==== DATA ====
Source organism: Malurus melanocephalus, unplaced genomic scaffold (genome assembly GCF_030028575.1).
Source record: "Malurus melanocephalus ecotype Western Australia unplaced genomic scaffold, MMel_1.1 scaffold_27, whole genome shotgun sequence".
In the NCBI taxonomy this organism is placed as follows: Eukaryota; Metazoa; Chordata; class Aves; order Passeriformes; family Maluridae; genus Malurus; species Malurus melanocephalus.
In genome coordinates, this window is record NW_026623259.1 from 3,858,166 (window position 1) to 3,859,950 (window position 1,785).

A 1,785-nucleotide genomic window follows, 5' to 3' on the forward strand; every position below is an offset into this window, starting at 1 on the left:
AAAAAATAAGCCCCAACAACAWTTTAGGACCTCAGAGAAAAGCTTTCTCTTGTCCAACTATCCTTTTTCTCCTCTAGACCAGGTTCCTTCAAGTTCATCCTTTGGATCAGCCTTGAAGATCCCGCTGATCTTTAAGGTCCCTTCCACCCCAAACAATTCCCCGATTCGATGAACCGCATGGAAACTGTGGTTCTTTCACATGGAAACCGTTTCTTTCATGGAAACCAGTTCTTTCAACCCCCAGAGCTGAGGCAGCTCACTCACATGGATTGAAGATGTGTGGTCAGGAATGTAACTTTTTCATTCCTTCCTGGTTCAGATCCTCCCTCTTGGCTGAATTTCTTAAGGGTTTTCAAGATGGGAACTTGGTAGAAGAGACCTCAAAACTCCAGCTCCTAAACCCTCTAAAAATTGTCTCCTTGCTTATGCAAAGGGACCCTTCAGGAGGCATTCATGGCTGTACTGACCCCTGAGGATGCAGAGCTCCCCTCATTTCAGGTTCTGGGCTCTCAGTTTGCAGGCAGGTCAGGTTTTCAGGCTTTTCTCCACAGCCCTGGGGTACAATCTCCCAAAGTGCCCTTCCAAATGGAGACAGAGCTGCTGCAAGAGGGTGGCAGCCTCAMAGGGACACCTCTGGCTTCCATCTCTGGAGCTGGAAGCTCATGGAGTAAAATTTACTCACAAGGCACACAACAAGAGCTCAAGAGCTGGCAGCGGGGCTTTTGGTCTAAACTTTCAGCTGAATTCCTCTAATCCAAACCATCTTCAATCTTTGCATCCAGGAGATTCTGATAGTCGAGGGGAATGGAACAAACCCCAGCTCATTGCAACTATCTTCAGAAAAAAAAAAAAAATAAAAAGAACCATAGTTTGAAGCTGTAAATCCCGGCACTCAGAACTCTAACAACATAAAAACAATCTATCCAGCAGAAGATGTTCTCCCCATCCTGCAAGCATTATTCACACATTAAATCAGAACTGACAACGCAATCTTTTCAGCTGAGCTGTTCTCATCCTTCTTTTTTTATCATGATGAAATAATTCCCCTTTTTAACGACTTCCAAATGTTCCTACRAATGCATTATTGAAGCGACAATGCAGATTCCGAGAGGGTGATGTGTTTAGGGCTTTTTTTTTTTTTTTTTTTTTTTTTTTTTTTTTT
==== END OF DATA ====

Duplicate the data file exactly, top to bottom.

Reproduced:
Source organism: Malurus melanocephalus, unplaced genomic scaffold (genome assembly GCF_030028575.1).
Source record: "Malurus melanocephalus ecotype Western Australia unplaced genomic scaffold, MMel_1.1 scaffold_27, whole genome shotgun sequence".
In the NCBI taxonomy this organism is placed as follows: Eukaryota; Metazoa; Chordata; class Aves; order Passeriformes; family Maluridae; genus Malurus; species Malurus melanocephalus.
In genome coordinates, this window is record NW_026623259.1 from 3,858,166 (window position 1) to 3,859,950 (window position 1,785).

A 1,785-nucleotide genomic window follows, 5' to 3' on the forward strand; every position below is an offset into this window, starting at 1 on the left:
AAAAAATAAGCCCCAACAACAWTTTAGGACCTCAGAGAAAAGCTTTCTCTTGTCCAACTATCCTTTTTCTCCTCTAGACCAGGTTCCTTCAAGTTCATCCTTTGGATCAGCCTTGAAGATCCCGCTGATCTTTAAGGTCCCTTCCACCCCAAACAATTCCCCGATTCGATGAACCGCATGGAAACTGTGGTTCTTTCACATGGAAACCGTTTCTTTCATGGAAACCAGTTCTTTCAACCCCCAGAGCTGAGGCAGCTCACTCACATGGATTGAAGATGTGTGGTCAGGAATGTAACTTTTTCATTCCTTCCTGGTTCAGATCCTCCCTCTTGGCTGAATTTCTTAAGGGTTTTCAAGATGGGAACTTGGTAGAAGAGACCTCAAAACTCCAGCTCCTAAACCCTCTAAAAATTGTCTCCTTGCTTATGCAAAGGGACCCTTCAGGAGGCATTCATGGCTGTACTGACCCCTGAGGATGCAGAGCTCCCCTCATTTCAGGTTCTGGGCTCTCAGTTTGCAGGCAGGTCAGGTTTTCAGGCTTTTCTCCACAGCCCTGGGGTACAATCTCCCAAAGTGCCCTTCCAAATGGAGACAGAGCTGCTGCAAGAGGGTGGCAGCCTCAMAGGGACACCTCTGGCTTCCATCTCTGGAGCTGGAAGCTCATGGAGTAAAATTTACTCACAAGGCACACAACAAGAGCTCAAGAGCTGGCAGCGGGGCTTTTGGTCTAAACTTTCAGCTGAATTCCTCTAATCCAAACCATCTTCAATCTTTGCATCCAGGAGATTCTGATAGTCGAGGGGAATGGAACAAACCCCAGCTCATTGCAACTATCTTCAGAAAAAAAAAAAAAATAAAAAGAACCATAGTTTGAAGCTGTAAATCCCGGCACTCAGAACTCTAACAACATAAAAACAATCTATCCAGCAGAAGATGTTCTCCCCATCCTGCAAGCATTATTCACACATTAAATCAGAACTGACAACGCAATCTTTTCAGCTGAGCTGTTCTCATCCTTCTTTTTTTATCATGATGAAATAATTCCCCTTTTTAACGACTTCCAAATGTTCCTACRAATGCATTATTGAAGCGACAATGCAGATTCCGAGAGGGTGATGTGTTTAGGGCTTTTTTTTTTTTTTTTTTTTTTTTTTTTTTTTTT